Difference Between Thru-Hiking vs. Section Hiking

I am writing a story for The Outdoor Life about the difference between Thru-Hiking vs. Section Hiking. I want to start with; What is a Thru-Hike/Thru-Hiker? I have noticed this topic come up a couple of times and it can be somewhat confusing to some, especially people new to the hiking/backpacking scene. My focus for this article is US-based hiking/backpacking and how the US sees and understands what constitutes a “Thru-Hiker”. On the map below, there are 44 trails that are considered Long Distance Trails in the US and these range from 93 miles to 6,800 miles.

US long distance Hikes
Long Distance Hiking Trails in the United States

As defined online: In the United States, the term, Thru-Hiking is most commonly associated with the Appalachian Trail, the Pacific Crest Trail, and the Continental Divide Trail, but also refers to other end-to-end trail hikes. The Appalachian Trail Conservancy defines a through hike as one completed within a twelve month period; this definition is also used by many other trail advocacy groups.

Now that’s a pretty loose interpretation of what a Thru-Hike is and this is where things start to get fuzzy. For example, if someone wanted to take 12 months to complete the AT by hiking for 30 days, go home/work for 30 days and back to the AT for 30 days and so on – as long as they completed it in one 12 month period, they would be considered to have thru-hiked the AT. But I know a HUGE amount of you would take issue with that statement!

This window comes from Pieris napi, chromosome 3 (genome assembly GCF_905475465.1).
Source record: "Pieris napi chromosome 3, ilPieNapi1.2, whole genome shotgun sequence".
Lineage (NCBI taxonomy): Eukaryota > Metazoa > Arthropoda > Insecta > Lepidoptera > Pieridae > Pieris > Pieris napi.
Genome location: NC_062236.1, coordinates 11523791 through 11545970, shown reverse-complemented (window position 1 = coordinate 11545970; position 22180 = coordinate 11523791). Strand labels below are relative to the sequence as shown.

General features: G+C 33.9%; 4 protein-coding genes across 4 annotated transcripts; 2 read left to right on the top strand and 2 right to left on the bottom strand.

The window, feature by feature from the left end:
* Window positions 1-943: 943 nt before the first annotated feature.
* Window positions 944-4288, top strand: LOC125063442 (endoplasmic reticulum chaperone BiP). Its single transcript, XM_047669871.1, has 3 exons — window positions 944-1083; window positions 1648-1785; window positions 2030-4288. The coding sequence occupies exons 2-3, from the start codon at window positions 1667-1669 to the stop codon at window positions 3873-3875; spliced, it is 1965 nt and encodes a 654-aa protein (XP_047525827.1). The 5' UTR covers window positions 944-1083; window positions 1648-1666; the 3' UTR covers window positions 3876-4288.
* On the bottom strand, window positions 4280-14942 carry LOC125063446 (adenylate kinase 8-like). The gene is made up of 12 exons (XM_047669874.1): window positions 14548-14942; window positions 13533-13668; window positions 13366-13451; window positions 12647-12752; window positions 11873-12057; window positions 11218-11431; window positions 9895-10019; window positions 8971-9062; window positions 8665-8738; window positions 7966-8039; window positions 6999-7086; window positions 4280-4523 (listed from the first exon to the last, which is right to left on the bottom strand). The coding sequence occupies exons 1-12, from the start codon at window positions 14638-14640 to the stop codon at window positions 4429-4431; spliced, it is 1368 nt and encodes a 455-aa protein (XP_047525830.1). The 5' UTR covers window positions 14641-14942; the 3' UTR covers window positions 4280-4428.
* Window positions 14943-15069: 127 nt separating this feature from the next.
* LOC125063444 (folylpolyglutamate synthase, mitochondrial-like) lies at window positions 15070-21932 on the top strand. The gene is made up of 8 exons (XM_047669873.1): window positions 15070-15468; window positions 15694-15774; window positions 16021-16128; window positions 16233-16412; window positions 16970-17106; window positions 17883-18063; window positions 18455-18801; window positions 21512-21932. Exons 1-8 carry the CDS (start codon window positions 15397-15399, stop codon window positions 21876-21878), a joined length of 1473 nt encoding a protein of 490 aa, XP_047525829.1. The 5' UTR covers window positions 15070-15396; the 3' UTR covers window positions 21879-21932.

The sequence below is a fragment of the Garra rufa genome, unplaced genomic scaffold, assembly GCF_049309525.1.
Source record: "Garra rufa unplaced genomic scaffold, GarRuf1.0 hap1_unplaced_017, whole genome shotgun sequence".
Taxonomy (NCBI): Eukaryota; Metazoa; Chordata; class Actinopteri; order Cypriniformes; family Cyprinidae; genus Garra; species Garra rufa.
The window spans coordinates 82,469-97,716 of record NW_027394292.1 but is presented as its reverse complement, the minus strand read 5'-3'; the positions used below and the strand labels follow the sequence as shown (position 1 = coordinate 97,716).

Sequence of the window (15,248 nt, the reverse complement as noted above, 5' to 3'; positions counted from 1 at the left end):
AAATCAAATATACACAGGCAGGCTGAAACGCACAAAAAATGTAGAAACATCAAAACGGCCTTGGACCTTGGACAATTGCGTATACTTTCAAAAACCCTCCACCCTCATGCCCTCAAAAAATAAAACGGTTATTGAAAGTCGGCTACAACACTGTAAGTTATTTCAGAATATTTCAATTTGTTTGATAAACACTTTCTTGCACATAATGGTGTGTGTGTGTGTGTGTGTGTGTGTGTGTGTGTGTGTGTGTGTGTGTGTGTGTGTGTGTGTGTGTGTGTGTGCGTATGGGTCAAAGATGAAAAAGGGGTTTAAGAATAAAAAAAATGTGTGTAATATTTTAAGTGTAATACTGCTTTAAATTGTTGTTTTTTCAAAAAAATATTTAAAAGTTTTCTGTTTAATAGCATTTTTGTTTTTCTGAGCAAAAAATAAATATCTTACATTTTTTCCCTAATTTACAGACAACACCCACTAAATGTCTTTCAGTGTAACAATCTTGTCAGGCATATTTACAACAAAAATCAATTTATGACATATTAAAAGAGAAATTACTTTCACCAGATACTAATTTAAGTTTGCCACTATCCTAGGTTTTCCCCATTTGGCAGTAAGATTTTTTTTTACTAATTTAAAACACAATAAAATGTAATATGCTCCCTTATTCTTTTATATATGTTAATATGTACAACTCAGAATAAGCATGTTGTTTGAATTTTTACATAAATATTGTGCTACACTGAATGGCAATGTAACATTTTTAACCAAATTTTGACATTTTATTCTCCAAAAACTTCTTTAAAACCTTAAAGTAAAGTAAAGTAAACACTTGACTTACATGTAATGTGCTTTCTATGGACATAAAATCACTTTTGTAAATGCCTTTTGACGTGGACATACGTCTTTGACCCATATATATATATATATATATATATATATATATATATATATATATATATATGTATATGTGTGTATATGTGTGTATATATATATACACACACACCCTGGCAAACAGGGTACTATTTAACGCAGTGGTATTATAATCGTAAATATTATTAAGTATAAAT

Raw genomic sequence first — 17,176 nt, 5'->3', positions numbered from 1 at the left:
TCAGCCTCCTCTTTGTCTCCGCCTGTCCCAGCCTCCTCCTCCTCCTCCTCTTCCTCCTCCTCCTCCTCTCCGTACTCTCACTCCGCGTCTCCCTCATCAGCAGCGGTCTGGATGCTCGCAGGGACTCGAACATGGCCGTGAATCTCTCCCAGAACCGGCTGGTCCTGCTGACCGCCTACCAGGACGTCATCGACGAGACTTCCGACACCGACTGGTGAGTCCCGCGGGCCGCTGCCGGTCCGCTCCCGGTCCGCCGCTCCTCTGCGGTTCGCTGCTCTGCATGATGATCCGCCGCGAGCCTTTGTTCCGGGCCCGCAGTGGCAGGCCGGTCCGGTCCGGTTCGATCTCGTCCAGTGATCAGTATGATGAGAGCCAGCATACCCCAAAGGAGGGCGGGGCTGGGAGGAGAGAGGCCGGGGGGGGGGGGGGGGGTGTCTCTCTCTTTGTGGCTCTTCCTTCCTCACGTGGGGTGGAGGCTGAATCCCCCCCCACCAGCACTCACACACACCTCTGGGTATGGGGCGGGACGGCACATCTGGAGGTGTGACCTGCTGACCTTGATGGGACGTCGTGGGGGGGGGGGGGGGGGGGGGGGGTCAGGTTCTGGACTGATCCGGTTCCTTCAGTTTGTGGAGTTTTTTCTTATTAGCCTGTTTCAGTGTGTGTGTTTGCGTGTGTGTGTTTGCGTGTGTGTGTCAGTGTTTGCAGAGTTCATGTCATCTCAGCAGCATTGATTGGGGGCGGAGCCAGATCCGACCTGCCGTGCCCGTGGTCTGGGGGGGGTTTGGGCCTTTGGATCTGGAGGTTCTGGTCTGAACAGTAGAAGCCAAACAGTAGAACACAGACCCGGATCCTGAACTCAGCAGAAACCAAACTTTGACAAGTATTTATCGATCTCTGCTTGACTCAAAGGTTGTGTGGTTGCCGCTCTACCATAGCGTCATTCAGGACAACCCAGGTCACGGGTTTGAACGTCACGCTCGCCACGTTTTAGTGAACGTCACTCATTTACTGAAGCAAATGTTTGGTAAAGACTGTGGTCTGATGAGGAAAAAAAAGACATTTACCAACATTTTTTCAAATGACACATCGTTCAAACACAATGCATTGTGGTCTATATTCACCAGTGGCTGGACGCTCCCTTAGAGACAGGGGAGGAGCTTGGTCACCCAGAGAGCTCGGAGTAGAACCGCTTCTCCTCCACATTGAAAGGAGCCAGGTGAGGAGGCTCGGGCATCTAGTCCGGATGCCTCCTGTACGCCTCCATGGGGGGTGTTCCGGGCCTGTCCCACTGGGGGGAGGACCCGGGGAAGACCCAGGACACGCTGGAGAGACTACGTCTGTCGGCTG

If you can only complete one (1) trail in the proverbial 12 month period, in order to be considered a “Thru-Hiker”…

  1. What is the minimum millage the trail should be?
    Some say must be over 500, some say it does not matter.
  2. What is the maximum acceptable off-trail duration between sections? Some say only 2 nights, some say it does not matter.
  3. Must you complete each section in consecutive order?
    Some say yes, some say it does not matter.
  4. Must you carry your own gear the majority of the time on the trail?
    Some say yes, some say it does not matter. I have seen people post they have used lamas for a part and another post stated had friends meet up on sections and carry their pack or part of their pack part of the way.
  5. Must you sleep “outside” (tent, hammock, etc) the majority of the time?
    I ask this because I read a couple of posts where family members would follow them via an RV and meet where they could for the hiker to use for eating and sleeping the bulk majority of the nights.

Again, it’s all about perspective and I am looking for the responses of the “masses”. As if today 2019 what’s your opinions of these questions that define what a “Thru-Hiker” really is.

FYI: Please keep this peaceful! I know everyone is passionate about hiking/backpacking, but there is no need to bash someone for their opinions. Everyone has a right to their opinion, right or wrong!

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